Pesto alla Siciliana is made with sun-dried tomatoes that add sweetness and peppers that add spice. It’s a more robust sauce that works well with rich, buttery, and creamy types of cheese, like Taleggio, Mozzarella, Brie, Camembert, or Cambozola.
Mustard is another versatile sauce but can be somewhat more challenging to pair than pesto. That’s because certain mustard varieties are easier to pair than others. The more mellow and sweeter the mustard, the wider the range of flavors it can be paired with:
Dijon Mustard is tangy and sharp, so it works well with mild and soft cheese: Chevre, Brie, Camembert, Mozzarella, Scamorza Bianca, etc.
Honey Mustard is an excellent balance of spices and sweetness and is likely the most versatile of the options. Pair with anything from buttery Brie to robust Gruyere to sharp Pecorino.
Bavarian Mustard is more robust and complex than honey mustard and can easily overwhelm the mellow cheese. Stick to sharp hard cheese like Cheddar, Manchego Viejo, Aged Gouda, or Gruyere.
Classic Chinese Chili Oil
Pouring a spoonful of crunchy chili oil over creamy, mellow cheese will create a magical combination. Burrata is my personal favorite, but other types of cheese with a similar flavor profile (Mozzarella, Stracciatella, Scamorza Bianca, Chevre, Ricotta, etc.) work excellently as well.
Spicy Fruit Salsa
There are so many fun dip flavors these days, and adding various fruit to classic spicy salsa has become a staple way of adding more unique flavor notes to an old classic. Make no mistake, sauces like Pineapple Salsa, Peach Salsa, and Mango Salsa are still spicy and savory, but the underlying sweetness from the fruit adds depth and complexity to the flavor profile.
These types of salsas pair excellently with an entire range of cheese, with spiciness accentuating the more mellow but rich Brie or Mozzarella, while the sweetness highlights the robust complexity in sharp cheese like Roquefort, Gorgonzola, Pecorino Romano, or Manchego Viejo.
Mango chutney is different from mango salsa! Mango is the leading element instead of tomatoes and peppers, and the flavor is robust and complex due to the heavy use of spices, which makes it an excellent pair for most types of blue cheese, from milder Danablu to sharp Roquefort, Grana cheese like Parmigiano Reggiano and Grana Padano, and aged Cheddar, Gouda, and Manchego.
Nduja is a thick, spicy, and meaty sauce from Calabria, made with pork and chilis. Robust, smoky, and complex, it’s an excellent pairing for mellow creamy cheese varieties that cut through its meaty flavor. Mozzarella, Manchego Fresco, and Scamorza Bianca all work great, but if you want something more robust, try Taleggio, Moliterno, or Scamorza Affumicata.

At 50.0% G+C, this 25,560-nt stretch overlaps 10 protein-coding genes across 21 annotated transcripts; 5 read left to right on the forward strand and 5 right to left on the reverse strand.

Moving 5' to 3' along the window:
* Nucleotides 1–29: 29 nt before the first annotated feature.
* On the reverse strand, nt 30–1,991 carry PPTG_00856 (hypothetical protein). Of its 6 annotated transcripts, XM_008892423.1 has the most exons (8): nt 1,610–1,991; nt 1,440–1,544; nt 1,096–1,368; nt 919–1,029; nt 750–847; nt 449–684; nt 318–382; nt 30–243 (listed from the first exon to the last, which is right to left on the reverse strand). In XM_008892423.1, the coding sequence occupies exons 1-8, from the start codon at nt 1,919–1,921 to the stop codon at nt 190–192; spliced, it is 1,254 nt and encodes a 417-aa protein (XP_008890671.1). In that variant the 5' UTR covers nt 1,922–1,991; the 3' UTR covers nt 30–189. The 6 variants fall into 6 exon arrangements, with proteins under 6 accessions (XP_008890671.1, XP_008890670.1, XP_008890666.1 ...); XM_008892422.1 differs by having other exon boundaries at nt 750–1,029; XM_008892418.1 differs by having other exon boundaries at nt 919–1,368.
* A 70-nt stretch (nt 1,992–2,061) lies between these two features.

Spicy Pepper Jelly
The spicier the jelly (Stonewall Kitchen has an entire assembly from red to hot to ghost pepper jelly), the creamier and butterier the cheese should be to cut through that spice. Mozzarella, Chevre, Brie, Ricotta, and Taleggio are all fantastic choices.
Hummus with cheese might sound weird at first, but its rich and nutty flavor is, in theory, a repeat of another classic cheese pairing: nuts. Hummus works best with cheese of medium sharpness, like Provolone, Havarti, Moliterno, and Gruyere, but it can work with Grana Padano and Parmigiano Reggiano as well. Just stick to classic hummus without additional flavorings like garlic or peppers.
Bacon jam is smoky, meaty, and savory but also distinctly sweet. It’s a complex flavor that works fantastic with sharp cheese varieties. Cheddar is a classic, but Gruyere, Provolone, Havarti, and Moliterno all deserve a chance.
Garlic (or Onion) Jam
I’m grouping them together, but it bears to mention that roasted garlic jam is more pungent and smoky, while onion jam is sweeter. But they’re both considered some of the most versatile condiments that work excellently with any cheese with a bit of sharpness and nuttiness to it. Try pairing roasted garlic jam with smoked cheese like Gouda or Scamorza Affumicata for extra flavor.
Aioli (Classic or Flavored)
Aioli has a creamy, rich texture and robust flavor, which makes it a nigh-ideal dip for most types of cheese, from mellow to sharp. And aioli makes it easy to experiment with different flavor combinations since there are multiple options on the market. Terrapin Ridge Farms, for example, has up to a dozen unique flavors like Sriracha Horseradish, Harissa, Bacon, and Truffle.